Wednesday, November 26, 2014

Chemotherapy Leg Part 12

It's the day before Thanksgiving as I receive my twelfth chemotherapy treatment, and I guess I should be gushing about how thankful I am for all the good things in my life. I do have many things to be thankful for, but right now, I'm tired and grumpy, and thinking about so many other things I'd rather be doing than sitting here yet again, accessed, bagged, and dripping.

Let's get the gratitude out of the way just so I don't feel like a selfish bitch who wants the world to feel sorry for her because she willingly hacked off her boobs and submitted to aggressive post-surgical chemotherapy. Remember, I still have six weeks of radiation to look forward to, and I'm sure there will be plenty to bitch about when that gets rolling.

I am grateful for the excellent care I've received from all the doctors and nurses I've encountered. I'm also grateful for the Affordable Care Act, without which, I never would have known that there was cancer in my body.

I am grateful for the people who now populate my life, both in person, and in the electronic void. I have never experienced the kind of support and empathy I've gotten from people whom I know only within the confines of my laptop. There are many theories floating around about how social media can make you feel loserish when you view too many carefully curated, "shiny, happy" posts and photos in your news feed. Personally, I have never felt more embraced and cared for than right now. It just goes to show that the people you are tied to genetically don't always turn out to be the individuals capable of offering the love and support you so desperately need when you go through something like this. It is at once fascinating and a little sad to come to terms with that. Ultimately, once you manage to put convention aside, you feel damn good knowing there are people out there who care, even if they're not with you physically.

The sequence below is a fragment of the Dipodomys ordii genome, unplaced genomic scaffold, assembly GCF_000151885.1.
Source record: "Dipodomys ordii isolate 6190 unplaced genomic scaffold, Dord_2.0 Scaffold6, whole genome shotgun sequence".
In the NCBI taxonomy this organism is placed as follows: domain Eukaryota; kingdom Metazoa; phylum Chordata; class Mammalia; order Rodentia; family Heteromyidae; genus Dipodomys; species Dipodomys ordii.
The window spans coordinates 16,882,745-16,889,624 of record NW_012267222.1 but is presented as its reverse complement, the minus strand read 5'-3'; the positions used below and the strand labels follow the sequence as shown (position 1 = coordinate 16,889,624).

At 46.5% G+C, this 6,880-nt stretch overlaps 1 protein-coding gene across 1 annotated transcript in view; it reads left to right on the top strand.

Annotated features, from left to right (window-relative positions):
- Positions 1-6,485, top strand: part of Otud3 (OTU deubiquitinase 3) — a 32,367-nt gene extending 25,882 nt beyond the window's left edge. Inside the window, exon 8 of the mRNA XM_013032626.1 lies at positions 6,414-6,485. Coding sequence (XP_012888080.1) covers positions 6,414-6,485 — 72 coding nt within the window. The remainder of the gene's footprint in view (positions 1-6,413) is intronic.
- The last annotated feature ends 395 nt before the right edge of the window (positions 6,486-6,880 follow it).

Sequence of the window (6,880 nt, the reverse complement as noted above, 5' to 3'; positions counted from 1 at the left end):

Lastly, I am grateful for one person who has stood by me through all this, with love and humor, the likes of which I've never experienced before. I haven't been the modeliest of model patients, and this person has put up with all manner of crap I've dished out since this all started. I won't name names, but that person knows I'm talking about him/her. Things would have been exponentially more difficult had I not landed in this person's life when I did. 'Nuff said.